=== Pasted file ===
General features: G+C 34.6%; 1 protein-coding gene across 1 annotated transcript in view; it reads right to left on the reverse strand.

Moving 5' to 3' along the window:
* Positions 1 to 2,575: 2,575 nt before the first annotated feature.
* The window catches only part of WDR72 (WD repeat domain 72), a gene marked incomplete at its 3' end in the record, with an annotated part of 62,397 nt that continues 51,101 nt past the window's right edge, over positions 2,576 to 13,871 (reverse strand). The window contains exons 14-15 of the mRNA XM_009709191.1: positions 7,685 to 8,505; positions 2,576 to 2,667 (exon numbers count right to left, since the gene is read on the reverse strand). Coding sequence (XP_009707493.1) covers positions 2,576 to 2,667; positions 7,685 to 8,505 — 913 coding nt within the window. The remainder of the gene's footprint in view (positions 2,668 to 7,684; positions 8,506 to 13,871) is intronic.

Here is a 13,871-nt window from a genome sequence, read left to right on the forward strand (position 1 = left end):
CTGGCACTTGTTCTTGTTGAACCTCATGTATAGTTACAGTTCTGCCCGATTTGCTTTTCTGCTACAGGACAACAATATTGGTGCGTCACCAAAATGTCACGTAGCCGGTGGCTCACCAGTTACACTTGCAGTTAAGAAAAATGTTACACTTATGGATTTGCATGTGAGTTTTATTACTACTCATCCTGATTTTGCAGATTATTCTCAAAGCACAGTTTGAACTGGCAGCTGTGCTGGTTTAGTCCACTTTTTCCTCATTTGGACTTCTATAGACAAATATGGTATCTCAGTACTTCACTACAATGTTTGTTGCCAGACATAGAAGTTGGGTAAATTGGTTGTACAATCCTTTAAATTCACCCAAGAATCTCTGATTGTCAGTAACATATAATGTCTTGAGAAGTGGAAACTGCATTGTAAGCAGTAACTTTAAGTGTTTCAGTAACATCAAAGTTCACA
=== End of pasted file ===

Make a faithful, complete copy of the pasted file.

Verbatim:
General features: G+C 34.6%; 1 protein-coding gene across 1 annotated transcript in view; it reads right to left on the reverse strand.

Moving 5' to 3' along the window:
* Positions 1 to 2,575: 2,575 nt before the first annotated feature.
* The window catches only part of WDR72 (WD repeat domain 72), a gene marked incomplete at its 3' end in the record, with an annotated part of 62,397 nt that continues 51,101 nt past the window's right edge, over positions 2,576 to 13,871 (reverse strand). The window contains exons 14-15 of the mRNA XM_009709191.1: positions 7,685 to 8,505; positions 2,576 to 2,667 (exon numbers count right to left, since the gene is read on the reverse strand). Coding sequence (XP_009707493.1) covers positions 2,576 to 2,667; positions 7,685 to 8,505 — 913 coding nt within the window. The remainder of the gene's footprint in view (positions 2,668 to 7,684; positions 8,506 to 13,871) is intronic.

Here is a 13,871-nt window from a genome sequence, read left to right on the forward strand (position 1 = left end):
CTGGCACTTGTTCTTGTTGAACCTCATGTATAGTTACAGTTCTGCCCGATTTGCTTTTCTGCTACAGGACAACAATATTGGTGCGTCACCAAAATGTCACGTAGCCGGTGGCTCACCAGTTACACTTGCAGTTAAGAAAAATGTTACACTTATGGATTTGCATGTGAGTTTTATTACTACTCATCCTGATTTTGCAGATTATTCTCAAAGCACAGTTTGAACTGGCAGCTGTGCTGGTTTAGTCCACTTTTTCCTCATTTGGACTTCTATAGACAAATATGGTATCTCAGTACTTCACTACAATGTTTGTTGCCAGACATAGAAGTTGGGTAAATTGGTTGTACAATCCTTTAAATTCACCCAAGAATCTCTGATTGTCAGTAACATATAATGTCTTGAGAAGTGGAAACTGCATTGTAAGCAGTAACTTTAAGTGTTTCAGTAACATCAAAGTTCACA